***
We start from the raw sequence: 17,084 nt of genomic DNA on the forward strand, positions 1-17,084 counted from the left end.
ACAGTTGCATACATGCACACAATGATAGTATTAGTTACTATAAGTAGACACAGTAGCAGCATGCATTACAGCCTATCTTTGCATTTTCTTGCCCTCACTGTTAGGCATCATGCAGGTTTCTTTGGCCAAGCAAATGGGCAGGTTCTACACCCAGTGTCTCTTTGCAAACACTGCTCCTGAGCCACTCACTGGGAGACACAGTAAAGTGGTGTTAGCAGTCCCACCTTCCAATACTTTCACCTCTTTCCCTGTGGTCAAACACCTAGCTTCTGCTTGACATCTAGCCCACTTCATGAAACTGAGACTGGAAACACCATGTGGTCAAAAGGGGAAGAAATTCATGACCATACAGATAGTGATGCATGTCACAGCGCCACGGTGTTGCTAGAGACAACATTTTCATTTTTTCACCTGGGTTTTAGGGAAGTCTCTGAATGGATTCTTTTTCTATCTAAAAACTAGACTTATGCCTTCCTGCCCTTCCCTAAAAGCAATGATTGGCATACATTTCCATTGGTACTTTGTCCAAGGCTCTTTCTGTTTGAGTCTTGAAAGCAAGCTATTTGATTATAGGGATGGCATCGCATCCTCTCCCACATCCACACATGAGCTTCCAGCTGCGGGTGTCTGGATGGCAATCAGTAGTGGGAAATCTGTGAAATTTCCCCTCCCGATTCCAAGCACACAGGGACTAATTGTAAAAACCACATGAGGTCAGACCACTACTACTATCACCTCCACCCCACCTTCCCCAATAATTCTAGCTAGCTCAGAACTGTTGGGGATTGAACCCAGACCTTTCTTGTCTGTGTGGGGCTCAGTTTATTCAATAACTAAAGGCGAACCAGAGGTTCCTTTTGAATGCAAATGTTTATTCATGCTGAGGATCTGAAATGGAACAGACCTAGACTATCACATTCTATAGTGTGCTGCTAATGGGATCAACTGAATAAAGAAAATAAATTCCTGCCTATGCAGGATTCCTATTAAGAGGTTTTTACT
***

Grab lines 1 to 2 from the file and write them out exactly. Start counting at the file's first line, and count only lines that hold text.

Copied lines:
We start from the raw sequence: 17,084 nt of genomic DNA on the forward strand, positions 1-17,084 counted from the left end.
ACAGTTGCATACATGCACACAATGATAGTATTAGTTACTATAAGTAGACACAGTAGCAGCATGCATTACAGCCTATCTTTGCATTTTCTTGCCCTCACTGTTAGGCATCATGCAGGTTTCTTTGGCCAAGCAAATGGGCAGGTTCTACACCCAGTGTCTCTTTGCAAACACTGCTCCTGAGCCACTCACTGGGAGACACAGTAAAGTGGTGTTAGCAGTCCCACCTTCCAATACTTTCACCTCTTTCCCTGTGGTCAAACACCTAGCTTCTGCTTGACATCTAGCCCACTTCATGAAACTGAGACTGGAAACACCATGTGGTCAAAAGGGGAAGAAATTCATGACCATACAGATAGTGATGCATGTCACAGCGCCACGGTGTTGCTAGAGACAACATTTTCATTTTTTCACCTGGGTTTTAGGGAAGTCTCTGAATGGATTCTTTTTCTATCTAAAAACTAGACTTATGCCTTCCTGCCCTTCCCTAAAAGCAATGATTGGCATACATTTCCATTGGTACTTTGTCCAAGGCTCTTTCTGTTTGAGTCTTGAAAGCAAGCTATTTGATTATAGGGATGGCATCGCATCCTCTCCCACATCCACACATGAGCTTCCAGCTGCGGGTGTCTGGATGGCAATCAGTAGTGGGAAATCTGTGAAATTTCCCCTCCCGATTCCAAGCACACAGGGACTAATTGTAAAAACCACATGAGGTCAGACCACTACTACTATCACCTCCACCCCACCTTCCCCAATAATTCTAGCTAGCTCAGAACTGTTGGGGATTGAACCCAGACCTTTCTTGTCTGTGTGGGGCTCAGTTTATTCAATAACTAAAGGCGAACCAGAGGTTCCTTTTGAATGCAAATGTTTATTCATGCTGAGGATCTGAAATGGAACAGACCTAGACTATCACATTCTATAGTGTGCTGCTAATGGGATCAACTGAATAAAGAAAATAAATTCCTGCCTATGCAGGATTCCTATTAAGAGGTTTTTACT